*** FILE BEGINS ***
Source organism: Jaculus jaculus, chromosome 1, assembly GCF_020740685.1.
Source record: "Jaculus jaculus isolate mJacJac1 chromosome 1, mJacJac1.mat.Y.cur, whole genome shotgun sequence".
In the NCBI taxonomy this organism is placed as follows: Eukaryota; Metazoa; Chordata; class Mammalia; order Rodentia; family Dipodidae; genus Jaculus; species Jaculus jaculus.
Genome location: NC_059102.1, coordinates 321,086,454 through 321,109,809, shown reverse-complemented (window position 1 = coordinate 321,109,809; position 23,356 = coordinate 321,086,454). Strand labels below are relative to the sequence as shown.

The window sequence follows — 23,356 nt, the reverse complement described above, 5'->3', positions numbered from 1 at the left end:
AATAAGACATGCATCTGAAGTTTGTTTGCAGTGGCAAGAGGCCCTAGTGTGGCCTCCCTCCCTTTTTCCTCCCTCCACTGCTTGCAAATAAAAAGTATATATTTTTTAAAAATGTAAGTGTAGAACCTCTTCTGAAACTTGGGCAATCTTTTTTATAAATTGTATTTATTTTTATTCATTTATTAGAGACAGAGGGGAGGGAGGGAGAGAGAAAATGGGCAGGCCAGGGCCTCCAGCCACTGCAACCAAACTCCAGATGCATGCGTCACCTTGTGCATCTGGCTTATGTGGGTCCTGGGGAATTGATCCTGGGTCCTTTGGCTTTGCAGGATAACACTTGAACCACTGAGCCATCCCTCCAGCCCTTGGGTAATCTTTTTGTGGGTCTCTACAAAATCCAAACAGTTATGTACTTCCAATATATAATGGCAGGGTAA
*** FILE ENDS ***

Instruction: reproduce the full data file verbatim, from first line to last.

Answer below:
Source organism: Jaculus jaculus, chromosome 1, assembly GCF_020740685.1.
Source record: "Jaculus jaculus isolate mJacJac1 chromosome 1, mJacJac1.mat.Y.cur, whole genome shotgun sequence".
In the NCBI taxonomy this organism is placed as follows: Eukaryota; Metazoa; Chordata; class Mammalia; order Rodentia; family Dipodidae; genus Jaculus; species Jaculus jaculus.
Genome location: NC_059102.1, coordinates 321,086,454 through 321,109,809, shown reverse-complemented (window position 1 = coordinate 321,109,809; position 23,356 = coordinate 321,086,454). Strand labels below are relative to the sequence as shown.

The window sequence follows — 23,356 nt, the reverse complement described above, 5'->3', positions numbered from 1 at the left end:
AATAAGACATGCATCTGAAGTTTGTTTGCAGTGGCAAGAGGCCCTAGTGTGGCCTCCCTCCCTTTTTCCTCCCTCCACTGCTTGCAAATAAAAAGTATATATTTTTTAAAAATGTAAGTGTAGAACCTCTTCTGAAACTTGGGCAATCTTTTTTATAAATTGTATTTATTTTTATTCATTTATTAGAGACAGAGGGGAGGGAGGGAGAGAGAAAATGGGCAGGCCAGGGCCTCCAGCCACTGCAACCAAACTCCAGATGCATGCGTCACCTTGTGCATCTGGCTTATGTGGGTCCTGGGGAATTGATCCTGGGTCCTTTGGCTTTGCAGGATAACACTTGAACCACTGAGCCATCCCTCCAGCCCTTGGGTAATCTTTTTGTGGGTCTCTACAAAATCCAAACAGTTATGTACTTCCAATATATAATGGCAGGGTAA